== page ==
Despite the low profile and low-level nature with no substantial results, that Chinese and Japanese defense and maritime officials did meet and talk means a lot.
To both Beijing and Tokyo, of course, but also to the disunited Asia-Pacific. And to all who have had their eyes on the East-Asian impasse with pre-WWI Europe in mind.
That this occurred, amid and alongside the persisting tensions between Chinese and Japanese diplomatic, military and maritime institutions, sends a consoling message: Neither Beijing nor Tokyo wants to see things worsen further.
The past two days of talks in Tokyo were just in time. With the two governments at loggerheads, multiple recent opinion polls in both countries have confirmed that goodwill at the people-to-people level is rapidly wearing thin.
If the diplomatic exchange of verbal swords is unconstructive, the military tit for tat activities in the air and at sea are dangerous. In the two militaries’ frequent trade of “emergency responses”, neither side can guarantee everything remains under control. From the perspective of crisis control, the dialogue on “maritime emergency contact mechanisms” is conducive to defusing that clear and present danger.
The need has grown more imperative lately, because, just like in the tense standoff around and over the Diaoyu Islands and in the East China Sea Air Defense Identification Zone, Japan has been over-reacting to the People’s Liberation Army Navy’s growing presence in the West Pacific, though the PLA is acting in accord with international laws and norms.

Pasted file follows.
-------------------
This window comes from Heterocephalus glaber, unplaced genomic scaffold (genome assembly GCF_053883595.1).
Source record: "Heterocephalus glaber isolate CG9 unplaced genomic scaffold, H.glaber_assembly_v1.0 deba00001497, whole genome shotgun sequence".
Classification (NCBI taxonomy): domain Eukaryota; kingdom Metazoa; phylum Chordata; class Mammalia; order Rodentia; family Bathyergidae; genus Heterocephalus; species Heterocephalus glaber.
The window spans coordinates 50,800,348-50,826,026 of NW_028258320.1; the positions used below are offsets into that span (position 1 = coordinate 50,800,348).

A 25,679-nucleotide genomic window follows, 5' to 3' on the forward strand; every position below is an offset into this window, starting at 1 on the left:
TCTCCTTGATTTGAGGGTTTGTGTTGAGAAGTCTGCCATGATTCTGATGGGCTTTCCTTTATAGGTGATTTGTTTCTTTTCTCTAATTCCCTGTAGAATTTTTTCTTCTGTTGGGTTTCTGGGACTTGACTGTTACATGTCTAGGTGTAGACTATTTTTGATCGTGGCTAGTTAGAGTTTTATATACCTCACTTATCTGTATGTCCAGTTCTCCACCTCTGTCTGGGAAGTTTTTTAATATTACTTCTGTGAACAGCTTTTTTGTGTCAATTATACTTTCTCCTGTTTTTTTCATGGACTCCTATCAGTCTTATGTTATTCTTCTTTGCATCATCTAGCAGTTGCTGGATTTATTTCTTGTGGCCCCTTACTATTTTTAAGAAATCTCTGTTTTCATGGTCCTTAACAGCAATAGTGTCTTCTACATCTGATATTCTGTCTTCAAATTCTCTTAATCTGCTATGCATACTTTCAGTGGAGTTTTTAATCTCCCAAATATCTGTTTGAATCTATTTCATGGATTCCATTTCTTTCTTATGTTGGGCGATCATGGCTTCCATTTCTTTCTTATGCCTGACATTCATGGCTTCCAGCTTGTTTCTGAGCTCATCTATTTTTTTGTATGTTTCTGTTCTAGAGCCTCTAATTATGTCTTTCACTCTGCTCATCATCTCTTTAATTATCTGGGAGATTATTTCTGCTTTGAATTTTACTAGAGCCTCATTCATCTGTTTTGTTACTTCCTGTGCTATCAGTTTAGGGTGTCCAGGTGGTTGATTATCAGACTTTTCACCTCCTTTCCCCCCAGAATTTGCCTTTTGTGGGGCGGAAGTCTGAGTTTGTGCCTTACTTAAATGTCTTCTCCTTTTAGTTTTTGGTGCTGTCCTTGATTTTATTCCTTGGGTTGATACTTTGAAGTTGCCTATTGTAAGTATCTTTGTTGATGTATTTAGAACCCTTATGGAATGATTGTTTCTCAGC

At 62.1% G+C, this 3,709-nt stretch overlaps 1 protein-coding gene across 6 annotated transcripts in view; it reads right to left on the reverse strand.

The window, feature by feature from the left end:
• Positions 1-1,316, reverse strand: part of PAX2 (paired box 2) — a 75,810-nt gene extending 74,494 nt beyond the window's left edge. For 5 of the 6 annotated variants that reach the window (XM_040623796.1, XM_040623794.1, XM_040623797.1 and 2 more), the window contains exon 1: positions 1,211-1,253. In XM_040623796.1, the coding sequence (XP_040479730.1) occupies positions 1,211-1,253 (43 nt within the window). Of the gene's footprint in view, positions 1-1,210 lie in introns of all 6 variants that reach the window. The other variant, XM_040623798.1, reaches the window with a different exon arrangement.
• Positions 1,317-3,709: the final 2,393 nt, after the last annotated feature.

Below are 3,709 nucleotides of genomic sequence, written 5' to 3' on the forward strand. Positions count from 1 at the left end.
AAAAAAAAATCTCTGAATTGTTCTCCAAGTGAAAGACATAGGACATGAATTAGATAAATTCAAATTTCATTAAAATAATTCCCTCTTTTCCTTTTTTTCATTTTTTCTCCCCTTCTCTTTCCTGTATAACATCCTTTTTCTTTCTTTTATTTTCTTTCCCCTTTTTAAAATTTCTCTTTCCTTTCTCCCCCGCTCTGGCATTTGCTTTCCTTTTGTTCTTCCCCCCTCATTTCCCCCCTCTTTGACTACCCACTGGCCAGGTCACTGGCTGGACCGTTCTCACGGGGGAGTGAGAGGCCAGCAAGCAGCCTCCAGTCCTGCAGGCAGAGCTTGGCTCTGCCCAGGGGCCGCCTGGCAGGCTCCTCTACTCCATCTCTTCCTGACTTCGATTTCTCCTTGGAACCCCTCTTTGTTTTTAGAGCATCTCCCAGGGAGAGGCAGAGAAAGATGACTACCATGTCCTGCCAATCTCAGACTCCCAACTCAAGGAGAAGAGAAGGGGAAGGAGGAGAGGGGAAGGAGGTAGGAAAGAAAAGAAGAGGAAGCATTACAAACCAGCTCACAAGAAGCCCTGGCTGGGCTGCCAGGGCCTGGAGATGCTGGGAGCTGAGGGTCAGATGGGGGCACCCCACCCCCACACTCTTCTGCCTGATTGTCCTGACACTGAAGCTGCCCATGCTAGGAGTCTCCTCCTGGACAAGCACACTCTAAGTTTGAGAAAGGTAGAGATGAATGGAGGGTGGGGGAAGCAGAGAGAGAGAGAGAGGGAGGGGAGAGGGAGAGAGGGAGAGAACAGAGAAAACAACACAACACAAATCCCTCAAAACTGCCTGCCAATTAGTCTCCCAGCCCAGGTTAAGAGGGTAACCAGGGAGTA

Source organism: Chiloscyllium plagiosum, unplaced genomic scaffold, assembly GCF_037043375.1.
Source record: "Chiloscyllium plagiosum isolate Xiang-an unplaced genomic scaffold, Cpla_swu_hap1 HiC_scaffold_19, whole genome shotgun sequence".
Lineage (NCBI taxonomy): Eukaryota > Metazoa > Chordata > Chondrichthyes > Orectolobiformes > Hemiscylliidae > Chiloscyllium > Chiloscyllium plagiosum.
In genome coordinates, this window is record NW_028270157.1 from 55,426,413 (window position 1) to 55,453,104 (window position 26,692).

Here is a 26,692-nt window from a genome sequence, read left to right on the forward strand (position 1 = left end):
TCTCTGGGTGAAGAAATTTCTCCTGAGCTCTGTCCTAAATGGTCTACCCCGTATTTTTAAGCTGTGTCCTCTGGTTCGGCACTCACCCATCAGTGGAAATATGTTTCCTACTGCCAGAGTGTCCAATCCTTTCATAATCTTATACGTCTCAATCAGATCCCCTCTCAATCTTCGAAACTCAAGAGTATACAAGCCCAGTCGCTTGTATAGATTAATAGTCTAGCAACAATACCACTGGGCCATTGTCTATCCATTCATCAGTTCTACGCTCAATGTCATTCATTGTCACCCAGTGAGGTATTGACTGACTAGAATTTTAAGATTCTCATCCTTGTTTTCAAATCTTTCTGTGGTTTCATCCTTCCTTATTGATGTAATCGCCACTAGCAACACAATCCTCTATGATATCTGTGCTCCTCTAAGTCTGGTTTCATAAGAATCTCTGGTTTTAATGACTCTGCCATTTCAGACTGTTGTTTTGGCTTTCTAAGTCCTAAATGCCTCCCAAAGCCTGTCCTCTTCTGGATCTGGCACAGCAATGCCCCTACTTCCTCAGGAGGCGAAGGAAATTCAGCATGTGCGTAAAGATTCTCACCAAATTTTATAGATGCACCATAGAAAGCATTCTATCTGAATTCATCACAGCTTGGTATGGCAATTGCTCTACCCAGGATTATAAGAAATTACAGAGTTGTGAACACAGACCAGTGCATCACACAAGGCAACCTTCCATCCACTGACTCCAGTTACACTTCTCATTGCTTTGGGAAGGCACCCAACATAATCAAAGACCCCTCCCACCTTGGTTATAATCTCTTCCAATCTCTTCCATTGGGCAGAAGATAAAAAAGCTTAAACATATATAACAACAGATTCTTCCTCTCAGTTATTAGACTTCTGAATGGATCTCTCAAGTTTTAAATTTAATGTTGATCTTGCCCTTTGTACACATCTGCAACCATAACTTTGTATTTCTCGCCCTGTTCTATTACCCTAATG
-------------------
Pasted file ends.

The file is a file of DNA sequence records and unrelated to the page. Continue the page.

If the proposed hotlines can eventually be established between the two countries’ military and maritime authorities, it will be a strong guarantee that the two countries do not have to face the widely feared worst-case scenario unless they choose to.
Mutual distrust runs so deep and broad between Beijing and Tokyo that an instant thaw in ties is unrealistic. But any worsening of their relationship may prove damaging to both. The two sides must engage in joint crisis control.
Restoration of the consultations between the two countries’ defense and maritime officials, discontinued in the aftermath of Tokyo’s 2012″nationalization” of the main Diaoyu Islands, has inspired statements that bilateral ties have sailed past the worst difficulties.
But when it comes to China-Japan relations diplomatic rhetoric should always be taken with a grain of salt. This is especially important as the Shinzo Abe administration continues to churn out self-contradictory messages about history, peace, and relations with neighboring countries.